by Jim Eagleman
The entire three-day event can be viewed on line at two local websites. Check out the Hoosier National Forest link at <www.fs.fed.us/rg/hooiser/docs/events/wildflower.htm>. For a closer-to-home site and easier to type site go to <www.tcsteele.org> and click on the Wildflower Foray link. Both sites will reveal the brochure that includes hike titles and programs, starting times, and locations. Print off the brochure and plan to attend several throughout the three-day event.
I often get asked how the event got started. I recall two excited sisters, Susie Roush, and Marilyn Rudd, who attended a wildflower pilgrimage together in the Great Smoky Mountains National Park about 25 years ago. They came back with reports of wonderful plant and bird excursions into the park led by enthusiastic and knowledgeable people. Some leaders were nearby university staff, some on park staff, and others were hobbyists. While the theme was the beauty, identification, and ecologic relevance of the herbaceous plants of the area, other natural occurrences were observed, too. They called me to ask how we could offer an equally-enjoyable weekend in Brown County. The three of us began planning the first Foray that took place on the last Saturday in April.
The format of the events has remained much the same over the years although planning committee members, special events, and some presenters have changed. On Friday, April 24, events begin with a 9:00 a.m. wildflower walk through Selma Steele Nature Preserve at T.C. Steele State Historic Site. This traditional hike has been made even more popular with hike leader and author, Kay Yatskievych joining the group. Kay is accompanied this year by Davie Kean, T.C. Steele staff member, and Tom Swinford, DNR regional ecologist, from the Indianapolis Division of Nature Preserves. The hike has become so popular it is offered again the same day at 1:00 p.m.
Want to try your luck with digital photography? Then look for wildflower/wildlife award-winning photographer Jeff Hammond. Jeff is joined by BirdCountryUS director, Jeff Riegel for a “Focus on Wildflowers” photo carpool tour. The tour also begins at 9:00 a.m. on Friday at the T.C. Steele property.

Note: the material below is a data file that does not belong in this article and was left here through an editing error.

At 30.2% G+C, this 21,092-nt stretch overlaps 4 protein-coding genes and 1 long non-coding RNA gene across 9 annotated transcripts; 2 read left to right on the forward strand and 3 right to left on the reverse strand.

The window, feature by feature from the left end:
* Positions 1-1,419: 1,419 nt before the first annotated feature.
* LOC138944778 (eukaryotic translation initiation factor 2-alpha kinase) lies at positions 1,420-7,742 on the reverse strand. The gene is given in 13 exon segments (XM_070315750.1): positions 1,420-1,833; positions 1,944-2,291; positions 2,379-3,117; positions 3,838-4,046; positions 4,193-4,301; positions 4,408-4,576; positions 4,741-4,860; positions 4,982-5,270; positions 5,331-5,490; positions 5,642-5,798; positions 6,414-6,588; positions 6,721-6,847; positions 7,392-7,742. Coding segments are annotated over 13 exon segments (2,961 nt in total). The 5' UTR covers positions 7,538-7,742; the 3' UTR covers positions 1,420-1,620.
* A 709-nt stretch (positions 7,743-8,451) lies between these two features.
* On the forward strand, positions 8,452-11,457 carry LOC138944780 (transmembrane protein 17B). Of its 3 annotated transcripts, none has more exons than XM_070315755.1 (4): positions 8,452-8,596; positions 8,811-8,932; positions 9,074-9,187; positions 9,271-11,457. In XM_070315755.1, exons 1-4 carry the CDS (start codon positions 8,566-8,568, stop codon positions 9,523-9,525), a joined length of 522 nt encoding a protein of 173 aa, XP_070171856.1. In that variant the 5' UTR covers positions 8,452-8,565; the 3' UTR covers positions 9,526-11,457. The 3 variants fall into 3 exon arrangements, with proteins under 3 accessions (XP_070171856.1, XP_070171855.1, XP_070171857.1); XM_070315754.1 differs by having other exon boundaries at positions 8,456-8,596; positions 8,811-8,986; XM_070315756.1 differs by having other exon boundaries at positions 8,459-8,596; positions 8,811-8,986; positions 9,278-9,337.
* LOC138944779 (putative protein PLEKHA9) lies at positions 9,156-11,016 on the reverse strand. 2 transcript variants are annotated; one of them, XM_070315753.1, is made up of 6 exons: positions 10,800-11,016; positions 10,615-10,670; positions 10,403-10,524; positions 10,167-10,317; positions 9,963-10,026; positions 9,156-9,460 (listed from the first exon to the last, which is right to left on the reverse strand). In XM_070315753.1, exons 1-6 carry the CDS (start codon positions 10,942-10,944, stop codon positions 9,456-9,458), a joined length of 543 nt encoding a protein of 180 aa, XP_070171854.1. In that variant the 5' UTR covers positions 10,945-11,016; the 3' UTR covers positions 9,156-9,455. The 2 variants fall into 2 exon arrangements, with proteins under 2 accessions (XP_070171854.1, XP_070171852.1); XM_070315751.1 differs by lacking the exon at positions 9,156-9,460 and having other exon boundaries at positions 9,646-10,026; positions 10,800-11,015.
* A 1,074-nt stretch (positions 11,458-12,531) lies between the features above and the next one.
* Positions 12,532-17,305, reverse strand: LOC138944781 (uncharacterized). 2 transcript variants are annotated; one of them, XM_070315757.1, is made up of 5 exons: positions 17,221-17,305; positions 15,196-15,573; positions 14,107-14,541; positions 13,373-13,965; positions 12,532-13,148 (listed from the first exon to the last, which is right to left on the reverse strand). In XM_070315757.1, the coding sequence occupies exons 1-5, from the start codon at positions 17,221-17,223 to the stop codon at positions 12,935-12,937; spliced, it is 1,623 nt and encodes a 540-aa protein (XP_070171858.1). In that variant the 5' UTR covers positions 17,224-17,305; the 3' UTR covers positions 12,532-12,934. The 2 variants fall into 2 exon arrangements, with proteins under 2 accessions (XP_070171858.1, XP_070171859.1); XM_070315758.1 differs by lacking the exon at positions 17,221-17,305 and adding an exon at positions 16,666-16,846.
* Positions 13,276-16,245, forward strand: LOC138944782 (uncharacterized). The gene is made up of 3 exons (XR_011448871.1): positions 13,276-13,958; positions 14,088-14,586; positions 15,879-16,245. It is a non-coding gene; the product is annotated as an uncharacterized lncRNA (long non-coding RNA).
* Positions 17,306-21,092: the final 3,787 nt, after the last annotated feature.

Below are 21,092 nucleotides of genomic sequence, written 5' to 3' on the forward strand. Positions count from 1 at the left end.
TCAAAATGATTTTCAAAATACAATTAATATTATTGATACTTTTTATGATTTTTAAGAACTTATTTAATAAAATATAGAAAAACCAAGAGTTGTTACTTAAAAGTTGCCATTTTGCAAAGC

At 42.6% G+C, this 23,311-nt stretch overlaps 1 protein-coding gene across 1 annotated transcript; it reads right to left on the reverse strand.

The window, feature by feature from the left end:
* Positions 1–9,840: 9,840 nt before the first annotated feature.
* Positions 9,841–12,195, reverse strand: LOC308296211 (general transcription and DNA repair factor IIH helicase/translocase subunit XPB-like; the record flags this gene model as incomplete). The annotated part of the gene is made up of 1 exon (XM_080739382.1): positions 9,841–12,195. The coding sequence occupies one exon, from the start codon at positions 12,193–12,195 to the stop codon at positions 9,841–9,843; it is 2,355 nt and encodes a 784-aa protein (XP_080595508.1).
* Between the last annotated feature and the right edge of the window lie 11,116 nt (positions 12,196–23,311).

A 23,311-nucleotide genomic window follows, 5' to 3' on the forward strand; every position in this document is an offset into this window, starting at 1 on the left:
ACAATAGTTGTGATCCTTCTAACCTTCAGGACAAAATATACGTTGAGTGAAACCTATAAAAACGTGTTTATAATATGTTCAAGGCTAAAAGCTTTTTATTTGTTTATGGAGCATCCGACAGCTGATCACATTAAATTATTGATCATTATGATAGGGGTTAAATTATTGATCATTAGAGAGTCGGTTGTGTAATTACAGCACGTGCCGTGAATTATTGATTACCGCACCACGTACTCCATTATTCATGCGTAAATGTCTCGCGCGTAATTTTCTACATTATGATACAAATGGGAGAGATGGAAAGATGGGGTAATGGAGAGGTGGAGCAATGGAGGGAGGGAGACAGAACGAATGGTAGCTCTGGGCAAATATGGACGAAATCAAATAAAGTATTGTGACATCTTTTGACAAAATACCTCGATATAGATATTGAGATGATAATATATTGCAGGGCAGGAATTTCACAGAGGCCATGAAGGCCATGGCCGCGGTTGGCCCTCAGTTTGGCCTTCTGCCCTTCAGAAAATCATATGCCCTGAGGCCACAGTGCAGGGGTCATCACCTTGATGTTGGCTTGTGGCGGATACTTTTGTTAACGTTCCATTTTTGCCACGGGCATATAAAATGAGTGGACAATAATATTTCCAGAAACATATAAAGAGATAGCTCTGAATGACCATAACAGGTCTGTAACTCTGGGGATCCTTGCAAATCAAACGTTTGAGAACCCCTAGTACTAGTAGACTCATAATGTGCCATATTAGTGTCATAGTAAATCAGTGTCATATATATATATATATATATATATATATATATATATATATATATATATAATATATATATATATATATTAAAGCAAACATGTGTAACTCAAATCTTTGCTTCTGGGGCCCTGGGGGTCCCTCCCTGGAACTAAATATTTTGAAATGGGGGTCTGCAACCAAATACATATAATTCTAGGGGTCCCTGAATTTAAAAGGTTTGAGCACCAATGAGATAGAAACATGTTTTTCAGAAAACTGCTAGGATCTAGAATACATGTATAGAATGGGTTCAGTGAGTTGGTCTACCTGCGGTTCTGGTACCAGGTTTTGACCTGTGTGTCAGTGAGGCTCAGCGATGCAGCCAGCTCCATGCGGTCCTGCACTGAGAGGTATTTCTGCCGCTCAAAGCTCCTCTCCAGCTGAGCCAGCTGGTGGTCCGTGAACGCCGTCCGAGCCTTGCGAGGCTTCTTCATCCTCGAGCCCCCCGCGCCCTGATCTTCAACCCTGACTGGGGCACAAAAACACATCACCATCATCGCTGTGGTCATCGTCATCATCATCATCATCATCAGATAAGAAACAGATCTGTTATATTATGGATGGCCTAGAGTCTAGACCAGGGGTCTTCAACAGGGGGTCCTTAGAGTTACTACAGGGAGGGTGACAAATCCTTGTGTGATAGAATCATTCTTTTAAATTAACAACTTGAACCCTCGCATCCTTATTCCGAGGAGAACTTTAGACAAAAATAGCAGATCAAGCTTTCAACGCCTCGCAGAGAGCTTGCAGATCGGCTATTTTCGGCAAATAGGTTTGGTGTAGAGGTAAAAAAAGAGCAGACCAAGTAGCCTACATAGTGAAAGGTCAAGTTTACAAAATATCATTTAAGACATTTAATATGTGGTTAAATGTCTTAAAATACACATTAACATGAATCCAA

Hikes continue all day Friday with an evening carpool tour to listen to and watch for the elusive “timber-doodle” or American Woodcock. Jeff Riegel and I will meet all interested birders at the upper parking lot at T.C. Steele at 8:00 p.m. Bring lawn chairs and blankets.
Saturday events include: an early bird T.C. Steele hike at 7:00 a.m., hikes at Brown County State Park, Griffy Lake, Deam Wilderness area, Hitz-Rhodehamel Preserve, and the popular Lake Monroe Backwaters boat tour with Monroe wildlife specialist Rex Watters. The Foray results announcements, a unique “if you can’t beat ’em, eat ’em” exotic plant supper (along with other foods), and silent auction end the day at the Recreation Building at Brown County State Park (park entry fee required).
But don’t forget Sunday, April 25. Events begin at 9:00 a.m. with a unique “wildflower yoga” class, led by Nature Center staff member Brittany Davis. Hikes, a conservation craft session, and children’s photo workshop last into the afternoon.
For the milestone 25th Foray next year Kay Yatskievych hopes to have records and data compiled to give us a look at a quarter century of local wildflower blooming times, numbers, and rare species. But if you ever wondered what becomes of researcher field notes, photos, phenology charts (blooming time comparisons), and sketches, join us for this year’s Wildflower Foray. Don’t wait till next year.
If you have any questions call the State Park’s Nature Center, (812) 988-5240 or T.C. Steele State Historic Site at (812) 988-2785.